Regular Takings or Regulatory Takings?: Land Expropriation in Rural China

Article excerpt

Abstract: This article takes as its starting point the recent spate of unrest in rural China over government takings of rural, agricultural land. Though the popular and scholarly press has paid a great deal of attention to this issue, few analyses have explored in depth the institutional and legal framework surrounding it. This piece first attempts such an exploration and concludes that the underlying issues have as much to do with China's national land use regulatory system as they do with the behavior of local governments that seize privately-farmed land for other uses. In fact, it is more productive to see this as a regulatory takings issue than an eminent domain issue. With that analysis in mind, the article proceeds to explain why commonly-presented proposals for solving the rural takings problem are inadequate and then offers a novel solution based on the regulatory takings analysis: granting individual farmers transferrable, monetizable land development rights that will be separable from the land use rights that are the basis of the current rural land ownership regime.

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I. INTRODUCTION

In June of 2006, hundreds of Chinese farmers in the village of Sanzhou, Guangdong Province, armed with clubs and bottles of acid, held government officials and businesspeople hostage inside a newly-constructed apartment building for almost twenty-four hours.1 Earlier that year, police armed with electric batons clashed with over 1000 farmers wielding pitchforks outside the village of Panlong, also in Guangdong Province. 2 The clash may have been responsible for the death of a thirteen-year-old girl, and as many as sixty people were wounded in the struggle.3 Just over a month before that, in nearby Dongzhou village, at least three and as many as thirty people were killed when police fired on a group of villagers who had lobbed fireworks and possibly homemade bombs at police. The Dongzhou incident was the deadliest use of force by Chinese security personnel against Chinese citizens since the Tiananmen Square incident in 1989.4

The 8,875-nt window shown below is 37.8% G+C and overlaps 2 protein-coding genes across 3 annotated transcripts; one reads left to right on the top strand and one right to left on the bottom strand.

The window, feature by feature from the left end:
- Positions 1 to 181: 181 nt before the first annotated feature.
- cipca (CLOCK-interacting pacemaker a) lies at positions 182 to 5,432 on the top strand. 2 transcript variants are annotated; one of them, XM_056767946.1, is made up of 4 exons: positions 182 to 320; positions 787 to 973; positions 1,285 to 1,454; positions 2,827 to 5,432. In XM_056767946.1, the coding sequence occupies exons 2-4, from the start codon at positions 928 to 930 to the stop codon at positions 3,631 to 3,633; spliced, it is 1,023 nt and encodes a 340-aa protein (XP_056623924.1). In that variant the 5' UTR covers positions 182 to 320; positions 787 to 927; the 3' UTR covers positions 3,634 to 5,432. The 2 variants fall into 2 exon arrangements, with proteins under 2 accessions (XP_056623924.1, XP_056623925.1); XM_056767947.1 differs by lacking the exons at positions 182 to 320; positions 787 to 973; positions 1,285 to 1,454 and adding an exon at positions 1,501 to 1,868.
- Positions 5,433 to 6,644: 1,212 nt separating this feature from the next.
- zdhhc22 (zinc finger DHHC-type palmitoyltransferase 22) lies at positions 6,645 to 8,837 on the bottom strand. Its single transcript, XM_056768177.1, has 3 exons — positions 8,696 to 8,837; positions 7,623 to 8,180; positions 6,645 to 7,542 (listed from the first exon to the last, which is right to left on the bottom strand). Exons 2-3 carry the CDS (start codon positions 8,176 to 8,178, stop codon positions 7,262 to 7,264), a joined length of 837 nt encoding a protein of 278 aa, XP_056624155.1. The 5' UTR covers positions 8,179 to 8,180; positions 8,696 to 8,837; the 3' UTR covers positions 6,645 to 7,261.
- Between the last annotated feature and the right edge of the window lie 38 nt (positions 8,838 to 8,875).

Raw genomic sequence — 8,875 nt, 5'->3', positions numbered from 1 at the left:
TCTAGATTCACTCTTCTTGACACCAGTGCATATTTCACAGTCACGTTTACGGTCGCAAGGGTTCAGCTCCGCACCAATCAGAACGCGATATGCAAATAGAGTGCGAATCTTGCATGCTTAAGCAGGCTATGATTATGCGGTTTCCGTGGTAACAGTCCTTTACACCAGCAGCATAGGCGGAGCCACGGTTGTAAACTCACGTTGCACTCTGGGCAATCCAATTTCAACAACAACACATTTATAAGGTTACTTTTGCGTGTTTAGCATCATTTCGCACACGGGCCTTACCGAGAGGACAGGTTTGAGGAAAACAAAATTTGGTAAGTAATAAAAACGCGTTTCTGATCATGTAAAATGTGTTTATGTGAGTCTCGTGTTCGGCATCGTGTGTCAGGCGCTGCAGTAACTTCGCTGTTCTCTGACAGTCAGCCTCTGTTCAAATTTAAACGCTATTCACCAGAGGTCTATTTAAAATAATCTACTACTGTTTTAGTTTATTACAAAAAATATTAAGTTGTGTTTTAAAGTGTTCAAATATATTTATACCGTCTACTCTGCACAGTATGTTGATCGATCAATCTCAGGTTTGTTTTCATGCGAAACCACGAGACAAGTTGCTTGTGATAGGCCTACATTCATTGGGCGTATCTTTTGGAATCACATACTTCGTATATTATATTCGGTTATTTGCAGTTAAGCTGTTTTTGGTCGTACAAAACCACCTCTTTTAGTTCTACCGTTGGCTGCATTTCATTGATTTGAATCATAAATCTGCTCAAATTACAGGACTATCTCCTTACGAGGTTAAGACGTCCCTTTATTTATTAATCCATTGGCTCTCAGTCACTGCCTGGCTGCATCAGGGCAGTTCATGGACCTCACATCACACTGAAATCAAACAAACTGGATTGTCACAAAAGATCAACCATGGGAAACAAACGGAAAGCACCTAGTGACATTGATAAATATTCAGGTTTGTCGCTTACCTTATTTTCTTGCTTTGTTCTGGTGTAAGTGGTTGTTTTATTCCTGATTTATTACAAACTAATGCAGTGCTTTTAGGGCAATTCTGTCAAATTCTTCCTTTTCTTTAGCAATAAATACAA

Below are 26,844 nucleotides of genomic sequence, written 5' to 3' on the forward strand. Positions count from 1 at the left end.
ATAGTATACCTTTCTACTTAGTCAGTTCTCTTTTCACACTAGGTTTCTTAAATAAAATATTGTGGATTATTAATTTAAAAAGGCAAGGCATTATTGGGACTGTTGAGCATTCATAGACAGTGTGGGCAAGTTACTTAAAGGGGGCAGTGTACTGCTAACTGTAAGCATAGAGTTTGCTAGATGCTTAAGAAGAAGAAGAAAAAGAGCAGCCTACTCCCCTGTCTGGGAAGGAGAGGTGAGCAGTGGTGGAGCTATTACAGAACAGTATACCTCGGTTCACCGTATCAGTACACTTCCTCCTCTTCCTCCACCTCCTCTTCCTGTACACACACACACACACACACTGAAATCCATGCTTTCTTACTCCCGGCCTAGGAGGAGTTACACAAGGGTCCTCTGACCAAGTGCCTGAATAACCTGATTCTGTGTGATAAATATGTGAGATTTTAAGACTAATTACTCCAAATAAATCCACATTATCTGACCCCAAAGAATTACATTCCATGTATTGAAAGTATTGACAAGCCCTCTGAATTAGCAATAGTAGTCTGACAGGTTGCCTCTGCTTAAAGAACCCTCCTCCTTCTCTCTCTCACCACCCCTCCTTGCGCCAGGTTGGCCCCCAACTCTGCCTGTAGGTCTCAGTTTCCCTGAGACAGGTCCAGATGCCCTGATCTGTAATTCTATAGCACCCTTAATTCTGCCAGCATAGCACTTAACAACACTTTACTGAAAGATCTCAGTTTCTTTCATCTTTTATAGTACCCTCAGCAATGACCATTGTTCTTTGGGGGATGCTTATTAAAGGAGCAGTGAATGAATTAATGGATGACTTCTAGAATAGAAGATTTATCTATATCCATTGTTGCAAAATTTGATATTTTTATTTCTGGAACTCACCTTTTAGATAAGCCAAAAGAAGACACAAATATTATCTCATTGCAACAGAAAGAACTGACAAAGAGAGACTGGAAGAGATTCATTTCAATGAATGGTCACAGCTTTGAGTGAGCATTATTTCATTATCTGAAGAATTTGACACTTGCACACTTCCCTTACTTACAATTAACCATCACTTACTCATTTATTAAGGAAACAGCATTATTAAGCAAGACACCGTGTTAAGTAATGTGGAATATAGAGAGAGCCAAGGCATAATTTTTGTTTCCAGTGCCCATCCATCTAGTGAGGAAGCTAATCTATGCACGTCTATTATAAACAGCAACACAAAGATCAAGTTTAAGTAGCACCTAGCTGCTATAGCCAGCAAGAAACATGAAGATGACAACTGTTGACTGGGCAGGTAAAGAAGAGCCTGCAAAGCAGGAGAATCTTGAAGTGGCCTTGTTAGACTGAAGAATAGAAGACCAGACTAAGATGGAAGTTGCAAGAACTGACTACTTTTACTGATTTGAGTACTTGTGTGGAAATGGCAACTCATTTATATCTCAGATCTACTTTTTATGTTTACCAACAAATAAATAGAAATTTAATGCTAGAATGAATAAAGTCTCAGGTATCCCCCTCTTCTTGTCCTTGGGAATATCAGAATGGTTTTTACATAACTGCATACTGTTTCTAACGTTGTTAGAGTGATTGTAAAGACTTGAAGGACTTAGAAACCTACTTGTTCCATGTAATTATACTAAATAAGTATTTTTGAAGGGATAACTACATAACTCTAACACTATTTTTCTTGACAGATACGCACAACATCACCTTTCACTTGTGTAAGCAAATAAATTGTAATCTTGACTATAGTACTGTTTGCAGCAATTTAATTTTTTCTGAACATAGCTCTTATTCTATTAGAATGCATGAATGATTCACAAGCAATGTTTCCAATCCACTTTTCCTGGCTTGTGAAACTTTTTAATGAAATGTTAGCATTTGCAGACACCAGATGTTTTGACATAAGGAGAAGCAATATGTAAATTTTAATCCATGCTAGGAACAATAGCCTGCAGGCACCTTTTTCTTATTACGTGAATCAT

These incidents are part of a minor epidemic of unrest that has gripped rural China in recent years. What unites them, besides their sensationalism, is the nature of the conflicts that inspired them. In each incident, farmers were protesting decisions by local government officials over the use of village land. "[E]nvironmental, property rights, and land-use issues" have been the single largest source of civil unrest in China in recent years, and disputes involving rural land have, as the above episodes indicate, been especially incendiary. 5 This is not a phenomenon unique to wealthy Guangdong Province; protests also erupted over the use of rural land in Huaxi, Zhejing Province in 2006;6 Hanyuan, Sichuan Province in 2004;7 Jinyuan, Zhejiang Province in 2003; 8 and numerous other locales.

The farmers in Sanzhou were protesting the seizure of 750 acres of agricultural land by the village government. That land had been sold to a developer who built the apartment building where the incident took place; the farmers claimed that the compensation paid for the land taken was inadequate.9 The protesters in Panlong resented both the seizure of village farmland for lease to a foreign investor and the level of compensation offered.10 The catalyst for the disturbance in Dongzhou was the construction of a coal-fired power plant. Villagers were upset over the prospect of air pollution and plans to fill in a local body of water. Also, like their counterparts in Sanzhou and Panlong, they were angered by the seizure of farmland for the project and asserted that the compensation offered was too low.11

One Western journalist has wondered if the incidents might represent "the birth of a revolution."12 This is surely hyperbole, but there remains little doubt that how to manage rural land is one of the most pressing issues facing the Chinese government today. …